Gender inequality can be seen throughout the arts industry, and in 2015 Shoshana Greenberg wrote that “Broadway can be a disheartening place for women. Too few are represented as writers and directors, and women’s stories don’t often make it to the stage.” However, an infographic created by HowlRound shows that there’s not only a lack of women in the position of a director, playwright or protagonist but also in other behind-the-scenes positions. In fact, the stats show that in the design roles (say scenic, lighting, and sound) women lag behind men. Greatly. The most drastic discrepancy is in sound design, where women filled only 8.8% of positions over five seasons, while men held 91.2%. Although interestingly enough, in costume design the women outnumber the men- 68.7% against 31.3% - it seems gender in jobs can’t ever be balanced.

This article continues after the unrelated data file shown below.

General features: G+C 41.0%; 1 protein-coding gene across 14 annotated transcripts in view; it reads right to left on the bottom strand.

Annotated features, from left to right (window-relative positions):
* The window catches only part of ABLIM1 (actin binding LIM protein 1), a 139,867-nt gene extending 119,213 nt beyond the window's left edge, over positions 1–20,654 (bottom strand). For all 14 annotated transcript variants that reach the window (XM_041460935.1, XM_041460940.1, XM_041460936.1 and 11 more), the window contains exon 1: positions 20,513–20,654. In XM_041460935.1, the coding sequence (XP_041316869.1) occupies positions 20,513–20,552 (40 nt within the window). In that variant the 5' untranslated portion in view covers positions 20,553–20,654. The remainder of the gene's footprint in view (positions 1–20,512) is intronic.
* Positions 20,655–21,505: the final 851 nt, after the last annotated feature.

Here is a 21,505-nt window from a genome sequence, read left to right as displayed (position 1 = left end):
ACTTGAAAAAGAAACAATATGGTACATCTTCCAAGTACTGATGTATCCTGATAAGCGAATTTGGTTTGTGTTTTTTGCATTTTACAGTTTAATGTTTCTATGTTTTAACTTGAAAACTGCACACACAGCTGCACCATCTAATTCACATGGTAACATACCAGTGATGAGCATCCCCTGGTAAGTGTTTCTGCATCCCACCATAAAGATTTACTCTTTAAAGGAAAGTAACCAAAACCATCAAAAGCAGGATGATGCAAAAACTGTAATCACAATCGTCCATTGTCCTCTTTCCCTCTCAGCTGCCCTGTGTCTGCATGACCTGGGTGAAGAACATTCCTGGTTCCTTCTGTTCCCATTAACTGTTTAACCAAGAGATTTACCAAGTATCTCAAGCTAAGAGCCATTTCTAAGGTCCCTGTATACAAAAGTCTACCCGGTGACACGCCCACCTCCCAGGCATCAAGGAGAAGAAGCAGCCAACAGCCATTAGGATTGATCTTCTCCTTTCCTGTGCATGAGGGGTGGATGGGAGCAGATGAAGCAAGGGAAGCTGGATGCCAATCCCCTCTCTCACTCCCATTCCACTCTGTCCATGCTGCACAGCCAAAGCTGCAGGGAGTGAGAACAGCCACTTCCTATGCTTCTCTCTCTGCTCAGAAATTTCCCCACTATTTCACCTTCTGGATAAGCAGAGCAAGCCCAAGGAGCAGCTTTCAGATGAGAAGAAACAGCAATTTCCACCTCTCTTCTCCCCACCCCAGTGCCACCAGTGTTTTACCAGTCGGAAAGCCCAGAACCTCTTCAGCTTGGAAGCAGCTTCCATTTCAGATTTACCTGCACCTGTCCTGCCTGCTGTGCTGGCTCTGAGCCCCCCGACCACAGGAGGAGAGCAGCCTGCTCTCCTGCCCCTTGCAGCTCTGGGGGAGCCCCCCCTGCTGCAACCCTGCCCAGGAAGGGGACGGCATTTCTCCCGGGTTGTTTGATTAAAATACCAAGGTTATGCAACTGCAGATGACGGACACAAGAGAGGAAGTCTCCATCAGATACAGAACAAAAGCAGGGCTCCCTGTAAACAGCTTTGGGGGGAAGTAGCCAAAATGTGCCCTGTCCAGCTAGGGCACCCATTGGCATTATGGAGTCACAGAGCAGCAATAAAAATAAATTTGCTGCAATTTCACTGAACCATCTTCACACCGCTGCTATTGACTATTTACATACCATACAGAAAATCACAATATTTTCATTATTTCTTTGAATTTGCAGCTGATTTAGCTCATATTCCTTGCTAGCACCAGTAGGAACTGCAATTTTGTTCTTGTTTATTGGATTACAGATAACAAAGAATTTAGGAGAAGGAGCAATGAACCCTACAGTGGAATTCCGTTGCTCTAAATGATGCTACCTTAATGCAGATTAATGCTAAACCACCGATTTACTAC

Sarah Crompton in an article entitled ‘Sexism on the Stage’ says “there is a general feeling among female playwrights that their gender means their work is viewed differently – by audiences and more noticeably by critics. Sometimes, they feel that altered gaze costs them a star in the ratings; on other occasions, the bias is more subtle- perhaps just a mention of the author's gender or age in a review. But whatever its manifestation, there is a sense that the playing field is not level.” Some artists are trying to tackle this problem; director Katie Mitchell created the play ‘Ophelias Zimmer’ which she describes as “radical, extreme work”. The play takes a different view of Hamlet’s Ophelia, a character who in Shakespeare’s world would be seen as minor and unimpressive when compared to the main hero. Although described in an article published by the Telegraph as “a far-flung feminist take” Mitchell succeeded in producing a popular play which got a lot of media coverage. I’ve often heard in heated debates that feminist plays or films only gain admiration and attention because it’s a large feat that a woman has created something and got it out there into the public, instead of how it really should be viewed; as either a good piece of art or a bad one. To an extent I agree with this, in the TV and Film industry for example, it is common to see a woman being celebrated if they break into the top-selling films however if it flops, fans generally take bad reviews as an attack on the female gender when in matter of fact it’s often just an attack on the creators skills. Not that I am saying that a woman doing these things shouldn’t be celebrated, it’s more that these popular art pieces aren’t allowed to be viewed negatively due to the hard work of the creator. I’m a big believer in freedom of speech even if that includes opinions that I don’t particularly agree with or want to hear.